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Joel Spolsky, Stack Exchange CEO and Co-Founder, Talks at Factual on How to Have Nice Things

Friday afternoons are a special time at Factual, not just because it’s getting close to the weekend. Each Friday, the company provides a catered lunch in our HQ office in Los Angeles (at our satellite offices, teams go out together for a sponsored lunch). While the entire office eats and socializes (which in and of itself is great), we have someone give a presentation which is webcast live and also recorded and later distributed for the benefit of those who cannot be present. These “Friday Lunch Talks” are given by both Factual employees and guest speakers, on a wide range of topics - individual projects, summer intern final presentations, updates on our weekly employee basketball game, and chats with successful entrepreneurs, developers, and data lovers.

Our latest guest speaker was Joel Spolsky, the esteemed co-founder and CEO of Stack Exchange, the largest network of websites for software developers including Stack Overflow. We had the pleasure of hearing Joel talk on important decisions for developing an enduring online community (like Stack Overflow).

Human nature and early rule-setting has a profound impact on how your community will turn out.

After the talk, I spoke with a few fellow employees. William Chang, a Director of Business Development, relayed, “Joel has had a direct positive impact on my life, as I use Trello to manage my daily priorities and use Stack Overflow to learn new programming languages. I really loved how he gave us a deeper understanding on how you create engaging and productive online communities at scale and how understanding human nature and early rule-setting has a profound impact on how your community will turn out.”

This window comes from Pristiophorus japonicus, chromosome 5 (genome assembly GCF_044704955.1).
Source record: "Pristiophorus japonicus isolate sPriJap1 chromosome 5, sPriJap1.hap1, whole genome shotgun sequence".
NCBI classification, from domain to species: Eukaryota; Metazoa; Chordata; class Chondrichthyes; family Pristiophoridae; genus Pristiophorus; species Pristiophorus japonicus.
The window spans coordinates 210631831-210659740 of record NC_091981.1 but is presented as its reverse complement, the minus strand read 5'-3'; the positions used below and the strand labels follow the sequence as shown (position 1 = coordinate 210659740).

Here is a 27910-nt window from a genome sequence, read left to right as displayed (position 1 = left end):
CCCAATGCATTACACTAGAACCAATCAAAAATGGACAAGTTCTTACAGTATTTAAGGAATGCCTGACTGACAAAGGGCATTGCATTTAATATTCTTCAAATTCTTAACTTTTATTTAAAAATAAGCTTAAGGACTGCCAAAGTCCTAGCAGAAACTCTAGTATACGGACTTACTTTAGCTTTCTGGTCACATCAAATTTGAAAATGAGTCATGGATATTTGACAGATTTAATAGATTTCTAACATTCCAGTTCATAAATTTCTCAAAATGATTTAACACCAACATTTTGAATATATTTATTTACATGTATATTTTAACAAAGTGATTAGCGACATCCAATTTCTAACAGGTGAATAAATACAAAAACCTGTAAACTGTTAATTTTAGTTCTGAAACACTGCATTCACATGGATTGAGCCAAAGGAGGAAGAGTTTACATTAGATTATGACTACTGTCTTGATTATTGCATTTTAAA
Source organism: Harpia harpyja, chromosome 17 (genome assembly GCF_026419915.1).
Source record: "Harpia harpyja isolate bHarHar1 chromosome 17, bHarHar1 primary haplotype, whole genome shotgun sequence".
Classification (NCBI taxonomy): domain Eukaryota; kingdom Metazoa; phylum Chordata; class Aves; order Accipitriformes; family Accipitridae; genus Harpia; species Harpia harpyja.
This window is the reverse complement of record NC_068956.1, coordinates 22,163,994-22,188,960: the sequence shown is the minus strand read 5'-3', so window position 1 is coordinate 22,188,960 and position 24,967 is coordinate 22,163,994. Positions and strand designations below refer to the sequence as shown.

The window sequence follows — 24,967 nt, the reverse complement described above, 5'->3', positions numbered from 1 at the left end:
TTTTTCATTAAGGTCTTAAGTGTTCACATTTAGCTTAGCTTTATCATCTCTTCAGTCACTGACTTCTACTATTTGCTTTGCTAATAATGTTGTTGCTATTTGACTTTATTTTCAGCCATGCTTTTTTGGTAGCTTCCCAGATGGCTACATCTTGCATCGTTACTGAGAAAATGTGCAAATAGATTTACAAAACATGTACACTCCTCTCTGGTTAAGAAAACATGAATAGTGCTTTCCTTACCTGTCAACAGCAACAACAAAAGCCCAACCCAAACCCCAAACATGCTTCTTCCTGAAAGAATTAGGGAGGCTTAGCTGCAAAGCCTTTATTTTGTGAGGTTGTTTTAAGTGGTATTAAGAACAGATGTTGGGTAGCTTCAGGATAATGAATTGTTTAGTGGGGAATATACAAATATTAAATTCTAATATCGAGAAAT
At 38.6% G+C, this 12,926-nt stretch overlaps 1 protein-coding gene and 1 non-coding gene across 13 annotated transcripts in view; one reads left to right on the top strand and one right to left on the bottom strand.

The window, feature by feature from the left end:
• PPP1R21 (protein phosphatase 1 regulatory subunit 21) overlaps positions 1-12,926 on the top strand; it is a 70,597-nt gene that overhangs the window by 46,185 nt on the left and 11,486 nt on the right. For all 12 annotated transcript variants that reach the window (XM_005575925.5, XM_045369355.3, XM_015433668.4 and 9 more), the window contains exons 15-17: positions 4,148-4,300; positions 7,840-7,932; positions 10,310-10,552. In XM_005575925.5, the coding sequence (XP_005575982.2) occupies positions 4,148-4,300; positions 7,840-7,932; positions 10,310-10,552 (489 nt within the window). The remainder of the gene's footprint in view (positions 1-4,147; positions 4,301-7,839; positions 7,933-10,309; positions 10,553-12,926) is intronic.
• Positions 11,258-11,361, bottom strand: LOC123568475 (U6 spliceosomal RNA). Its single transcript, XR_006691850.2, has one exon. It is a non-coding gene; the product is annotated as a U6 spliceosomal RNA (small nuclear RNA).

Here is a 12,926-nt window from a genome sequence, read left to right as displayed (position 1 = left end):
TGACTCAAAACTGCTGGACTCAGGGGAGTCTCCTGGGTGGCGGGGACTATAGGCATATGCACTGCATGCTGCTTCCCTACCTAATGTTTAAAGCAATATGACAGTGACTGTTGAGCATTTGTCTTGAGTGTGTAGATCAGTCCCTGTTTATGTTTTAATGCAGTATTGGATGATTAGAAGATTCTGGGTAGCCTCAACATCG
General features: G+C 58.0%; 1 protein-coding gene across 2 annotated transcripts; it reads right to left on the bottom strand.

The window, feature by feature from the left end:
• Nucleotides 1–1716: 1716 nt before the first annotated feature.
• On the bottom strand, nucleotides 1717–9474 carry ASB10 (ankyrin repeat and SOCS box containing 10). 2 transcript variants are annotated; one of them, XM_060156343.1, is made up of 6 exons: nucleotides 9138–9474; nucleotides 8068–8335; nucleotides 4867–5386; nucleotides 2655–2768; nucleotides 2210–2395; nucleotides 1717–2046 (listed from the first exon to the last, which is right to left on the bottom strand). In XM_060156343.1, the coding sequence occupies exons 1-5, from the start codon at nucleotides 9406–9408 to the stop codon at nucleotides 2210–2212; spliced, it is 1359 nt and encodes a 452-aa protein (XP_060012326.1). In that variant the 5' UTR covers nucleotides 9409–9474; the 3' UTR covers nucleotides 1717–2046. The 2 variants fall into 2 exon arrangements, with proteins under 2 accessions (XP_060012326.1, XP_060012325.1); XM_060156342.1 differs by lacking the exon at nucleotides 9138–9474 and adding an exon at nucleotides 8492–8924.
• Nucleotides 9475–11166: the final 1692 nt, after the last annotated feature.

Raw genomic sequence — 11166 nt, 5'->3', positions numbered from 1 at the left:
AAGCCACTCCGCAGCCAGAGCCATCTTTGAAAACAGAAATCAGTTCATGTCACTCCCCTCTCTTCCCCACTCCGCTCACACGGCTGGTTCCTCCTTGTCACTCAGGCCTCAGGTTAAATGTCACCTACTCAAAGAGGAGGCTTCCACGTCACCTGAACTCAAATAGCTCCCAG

Online communities don’t necessarily have the same goal that seems ‘obvious’ to an outsider.

Software Engineer Alan Malloy remarked that, “something I liked about his talk is that he emphasized that online communities don’t necessarily have the same goal that seems ‘obvious’ to an outsider, or even to the company when they started the community. For example, Wikipedia isn’t about accumulating all-and-only true fact, but rather summarizing what other authorities believe to be true; Stack Overflow isn’t really for the one person asking a question, but rather creating an ‘artifact’ that can help hundreds of people who find it through Google in the future. If you want to build such a community yourself, you need to figure out what to optimize for, and how to encourage the right behavior.”

You can watch the complete recording of Joel’s talk below. We hope you enjoy it as much as we did!

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